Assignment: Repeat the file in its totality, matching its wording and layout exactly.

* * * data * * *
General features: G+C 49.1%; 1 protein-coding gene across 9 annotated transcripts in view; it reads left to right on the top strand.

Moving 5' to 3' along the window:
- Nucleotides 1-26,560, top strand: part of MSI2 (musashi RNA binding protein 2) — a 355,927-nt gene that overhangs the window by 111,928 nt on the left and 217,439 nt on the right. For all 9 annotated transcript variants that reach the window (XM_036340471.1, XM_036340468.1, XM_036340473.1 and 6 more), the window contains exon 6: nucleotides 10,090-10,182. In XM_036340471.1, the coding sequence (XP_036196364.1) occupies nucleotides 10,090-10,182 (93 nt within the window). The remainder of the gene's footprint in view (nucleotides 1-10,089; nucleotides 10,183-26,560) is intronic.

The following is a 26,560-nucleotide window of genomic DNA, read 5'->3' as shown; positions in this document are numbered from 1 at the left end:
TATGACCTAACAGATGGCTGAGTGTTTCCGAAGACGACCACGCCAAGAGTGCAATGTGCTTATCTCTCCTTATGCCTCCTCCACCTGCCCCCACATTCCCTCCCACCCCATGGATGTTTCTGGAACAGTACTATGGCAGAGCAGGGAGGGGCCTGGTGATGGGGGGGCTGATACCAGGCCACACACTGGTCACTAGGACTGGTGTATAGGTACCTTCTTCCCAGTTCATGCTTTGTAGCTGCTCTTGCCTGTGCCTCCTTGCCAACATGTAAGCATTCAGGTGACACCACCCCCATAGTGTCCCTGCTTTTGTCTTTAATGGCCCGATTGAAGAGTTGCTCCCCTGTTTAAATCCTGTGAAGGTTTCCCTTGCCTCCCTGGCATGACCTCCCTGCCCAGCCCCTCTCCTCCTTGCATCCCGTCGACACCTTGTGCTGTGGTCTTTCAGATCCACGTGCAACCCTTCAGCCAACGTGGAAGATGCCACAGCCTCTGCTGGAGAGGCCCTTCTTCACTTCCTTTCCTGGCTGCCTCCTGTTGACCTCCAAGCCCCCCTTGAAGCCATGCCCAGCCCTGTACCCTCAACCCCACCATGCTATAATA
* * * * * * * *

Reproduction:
General features: G+C 49.1%; 1 protein-coding gene across 9 annotated transcripts in view; it reads left to right on the top strand.

Moving 5' to 3' along the window:
- Nucleotides 1-26,560, top strand: part of MSI2 (musashi RNA binding protein 2) — a 355,927-nt gene that overhangs the window by 111,928 nt on the left and 217,439 nt on the right. For all 9 annotated transcript variants that reach the window (XM_036340471.1, XM_036340468.1, XM_036340473.1 and 6 more), the window contains exon 6: nucleotides 10,090-10,182. In XM_036340471.1, the coding sequence (XP_036196364.1) occupies nucleotides 10,090-10,182 (93 nt within the window). The remainder of the gene's footprint in view (nucleotides 1-10,089; nucleotides 10,183-26,560) is intronic.

The following is a 26,560-nucleotide window of genomic DNA, read 5'->3' as shown; positions in this document are numbered from 1 at the left end:
TATGACCTAACAGATGGCTGAGTGTTTCCGAAGACGACCACGCCAAGAGTGCAATGTGCTTATCTCTCCTTATGCCTCCTCCACCTGCCCCCACATTCCCTCCCACCCCATGGATGTTTCTGGAACAGTACTATGGCAGAGCAGGGAGGGGCCTGGTGATGGGGGGGCTGATACCAGGCCACACACTGGTCACTAGGACTGGTGTATAGGTACCTTCTTCCCAGTTCATGCTTTGTAGCTGCTCTTGCCTGTGCCTCCTTGCCAACATGTAAGCATTCAGGTGACACCACCCCCATAGTGTCCCTGCTTTTGTCTTTAATGGCCCGATTGAAGAGTTGCTCCCCTGTTTAAATCCTGTGAAGGTTTCCCTTGCCTCCCTGGCATGACCTCCCTGCCCAGCCCCTCTCCTCCTTGCATCCCGTCGACACCTTGTGCTGTGGTCTTTCAGATCCACGTGCAACCCTTCAGCCAACGTGGAAGATGCCACAGCCTCTGCTGGAGAGGCCCTTCTTCACTTCCTTTCCTGGCTGCCTCCTGTTGACCTCCAAGCCCCCCTTGAAGCCATGCCCAGCCCTGTACCCTCAACCCCACCATGCTATAATA